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ACL Injury in Children


An anterior cruciate ligament (ACL) injury

is a partial or complete tear of the ACL. The ACL is a ligament in your knee that connects the tibia (shin bone) to the femur (thigh bone). Ligaments are strong tissues that connect bones together. The ACL stops the tibia from sliding too far forward and keeps the knee stable.

Common symptoms include the following:

  • A pop, snap, or tear when your ACL is injured
  • Sudden swelling or pain in your knee
  • The knee gives way
  • A change in the way you walk, such as with stiff legs
  • Trouble putting weight on your leg or straightening the knee

Seek care immediately if:

  • Your child's toes are cold or numb.
  • Your child's knee becomes more weak or unstable.
  • Your child's pain has increased or returned, even after he or she takes pain medicine.
  • Your child's swelling has increased or returned.
  • Your child's symptoms are not getting better.

Call your child's doctor if:

  • Your child has a fever.
  • You have questions or concerns about your child's condition or care.

Treatment for an ACL injury

may include any of the following:

  • NSAIDs , such as ibuprofen, help decrease swelling, pain, and fever. This medicine is available with or without a doctor's order. NSAIDs can cause stomach bleeding or kidney problems in certain people. If your child takes blood thinner medicine, always ask if NSAIDs are safe for him or her. Always read the medicine label and follow directions. Do not give these medicines to children under 6 months of age without direction from your child's healthcare provider.
  • Acetaminophen decreases pain and fever. It is available without a doctor's order. Ask how much to give your child and how often to give it. Follow directions. Read the labels of all other medicines your child uses to see if they also contain acetaminophen, or ask your child's doctor or pharmacist. Acetaminophen can cause liver damage if not taken correctly.
  • Prescription pain medicine may be given if other pain medicines do not work. Do not wait until the pain is severe before you give your child this medicine. Ask your child's healthcare provider how to give this medicine safely.
  • Surgery may be needed if your child has an ACL tear or damage to other knee ligaments.

Manage your child's ACL injury:

  • Have your child rest the joint so that it can heal. Ask your child's healthcare provider when he or she can return to normal activities. Your child may not be able to play certain sports until the injury heals. Work with your healthcare providers and school officials to plan a safe return to competitive sports.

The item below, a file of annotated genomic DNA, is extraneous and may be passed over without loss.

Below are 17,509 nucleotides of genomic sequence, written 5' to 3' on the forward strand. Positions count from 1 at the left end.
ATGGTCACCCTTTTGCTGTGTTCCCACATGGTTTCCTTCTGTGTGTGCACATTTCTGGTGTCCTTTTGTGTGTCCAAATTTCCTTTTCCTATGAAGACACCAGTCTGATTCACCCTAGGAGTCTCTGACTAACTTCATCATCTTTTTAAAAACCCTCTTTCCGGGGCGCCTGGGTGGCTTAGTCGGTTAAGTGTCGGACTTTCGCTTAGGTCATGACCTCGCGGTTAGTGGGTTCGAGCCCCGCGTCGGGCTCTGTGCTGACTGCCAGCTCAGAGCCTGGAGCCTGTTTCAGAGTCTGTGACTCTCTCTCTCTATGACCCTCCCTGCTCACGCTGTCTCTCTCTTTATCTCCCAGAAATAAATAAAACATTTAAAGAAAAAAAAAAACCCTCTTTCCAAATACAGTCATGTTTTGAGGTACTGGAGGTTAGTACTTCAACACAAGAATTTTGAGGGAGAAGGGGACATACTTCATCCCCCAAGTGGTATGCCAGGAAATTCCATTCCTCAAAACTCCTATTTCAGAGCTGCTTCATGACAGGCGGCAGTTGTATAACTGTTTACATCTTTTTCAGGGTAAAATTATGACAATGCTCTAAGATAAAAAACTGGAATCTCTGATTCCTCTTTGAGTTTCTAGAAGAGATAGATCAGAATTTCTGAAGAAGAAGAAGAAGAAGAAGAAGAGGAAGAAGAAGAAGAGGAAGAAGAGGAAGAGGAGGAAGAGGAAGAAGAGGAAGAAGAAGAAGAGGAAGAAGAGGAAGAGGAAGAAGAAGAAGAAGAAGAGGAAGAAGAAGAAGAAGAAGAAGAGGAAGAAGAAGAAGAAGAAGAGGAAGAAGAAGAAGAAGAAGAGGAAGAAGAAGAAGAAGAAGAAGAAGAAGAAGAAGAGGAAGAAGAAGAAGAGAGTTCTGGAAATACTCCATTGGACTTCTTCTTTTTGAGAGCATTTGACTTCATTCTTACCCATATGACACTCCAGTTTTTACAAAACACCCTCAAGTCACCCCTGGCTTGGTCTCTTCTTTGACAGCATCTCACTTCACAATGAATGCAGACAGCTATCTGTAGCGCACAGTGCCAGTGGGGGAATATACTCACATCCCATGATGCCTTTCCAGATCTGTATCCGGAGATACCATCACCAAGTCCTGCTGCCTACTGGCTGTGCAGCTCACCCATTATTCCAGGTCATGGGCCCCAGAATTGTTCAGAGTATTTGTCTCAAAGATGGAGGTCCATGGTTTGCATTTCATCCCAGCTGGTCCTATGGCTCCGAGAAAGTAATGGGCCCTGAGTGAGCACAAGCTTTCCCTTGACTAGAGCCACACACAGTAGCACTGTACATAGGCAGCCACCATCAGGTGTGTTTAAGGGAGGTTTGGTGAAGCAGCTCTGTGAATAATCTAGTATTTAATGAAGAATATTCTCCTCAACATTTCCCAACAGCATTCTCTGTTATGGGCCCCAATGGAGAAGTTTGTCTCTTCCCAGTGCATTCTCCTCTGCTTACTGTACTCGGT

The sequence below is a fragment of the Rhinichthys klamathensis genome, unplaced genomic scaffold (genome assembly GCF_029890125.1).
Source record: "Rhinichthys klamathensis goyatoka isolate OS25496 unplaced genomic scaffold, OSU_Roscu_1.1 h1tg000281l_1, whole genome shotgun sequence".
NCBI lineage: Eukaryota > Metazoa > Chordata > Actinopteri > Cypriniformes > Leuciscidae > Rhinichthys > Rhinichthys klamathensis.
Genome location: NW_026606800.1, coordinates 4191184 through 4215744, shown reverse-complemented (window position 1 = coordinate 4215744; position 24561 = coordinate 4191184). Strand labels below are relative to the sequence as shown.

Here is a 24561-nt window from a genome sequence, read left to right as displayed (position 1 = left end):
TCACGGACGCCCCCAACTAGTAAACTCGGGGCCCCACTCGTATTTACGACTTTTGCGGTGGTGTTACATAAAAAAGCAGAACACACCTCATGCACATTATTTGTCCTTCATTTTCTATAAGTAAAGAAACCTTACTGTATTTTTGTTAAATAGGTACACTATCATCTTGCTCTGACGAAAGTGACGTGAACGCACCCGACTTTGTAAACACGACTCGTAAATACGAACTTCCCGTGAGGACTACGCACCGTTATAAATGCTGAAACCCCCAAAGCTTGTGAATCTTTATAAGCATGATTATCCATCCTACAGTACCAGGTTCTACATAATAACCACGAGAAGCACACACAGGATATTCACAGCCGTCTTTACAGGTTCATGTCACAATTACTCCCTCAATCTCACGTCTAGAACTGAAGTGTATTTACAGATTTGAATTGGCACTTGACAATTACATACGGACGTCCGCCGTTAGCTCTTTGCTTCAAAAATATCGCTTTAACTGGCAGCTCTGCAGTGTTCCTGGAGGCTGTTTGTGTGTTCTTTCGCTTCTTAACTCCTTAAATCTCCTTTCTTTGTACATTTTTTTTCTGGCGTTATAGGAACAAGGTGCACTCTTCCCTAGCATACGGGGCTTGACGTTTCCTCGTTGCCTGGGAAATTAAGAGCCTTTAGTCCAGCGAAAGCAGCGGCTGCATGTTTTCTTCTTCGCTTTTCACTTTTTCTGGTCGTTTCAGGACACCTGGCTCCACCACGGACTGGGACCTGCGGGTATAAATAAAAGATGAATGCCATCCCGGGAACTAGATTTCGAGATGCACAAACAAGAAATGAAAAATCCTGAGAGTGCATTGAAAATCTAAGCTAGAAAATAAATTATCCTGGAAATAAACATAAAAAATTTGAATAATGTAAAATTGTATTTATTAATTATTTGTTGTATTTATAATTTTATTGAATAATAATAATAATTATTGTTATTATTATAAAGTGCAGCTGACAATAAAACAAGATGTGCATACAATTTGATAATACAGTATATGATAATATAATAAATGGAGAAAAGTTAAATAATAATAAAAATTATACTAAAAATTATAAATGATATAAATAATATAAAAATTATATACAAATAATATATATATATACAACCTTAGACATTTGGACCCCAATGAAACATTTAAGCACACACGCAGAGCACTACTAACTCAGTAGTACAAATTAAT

• Apply ice to help decrease swelling and pain. Ice may also help prevent tissue damage. Use an ice pack, or put crushed ice in a plastic bag. Cover the ice pack with a towel before you place it on your child's injured ligament. Apply ice for 15 to 20 minutes every hour, or as directed.
  • Apply compression to help provide support and decrease swelling and movement so your child's joint can heal. Ask your child's healthcare provider if you should wrap an elastic bandage around the injured ligament.
  • Elevate your child's injured joint above the level of your child's heart as often as you can. This will help decrease or limit swelling. Elevate the injured area by resting it on pillows.
  • Have your child use support devices as directed. A knee brace may be used to limit movement and protect your child's knee. Your child may need to use crutches to help decrease pain as he or she moves around.
  • Take your child to physical therapy if directed. Physical therapy may be used to teach your child exercises to help improve movement and strength, and to decrease pain. The exercises can also help increase the range of motion in your child's knee.

Follow up with your child's doctor as directed:

Write down your questions so you remember to ask them during your visits.

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The above information is an educational aid only. It is not intended as medical advice for individual conditions or treatments. Talk to your doctor, nurse or pharmacist before following any medical regimen to see if it is safe and effective for you.

Further information

Always consult your healthcare provider to ensure the information displayed on this page applies to your personal circumstances.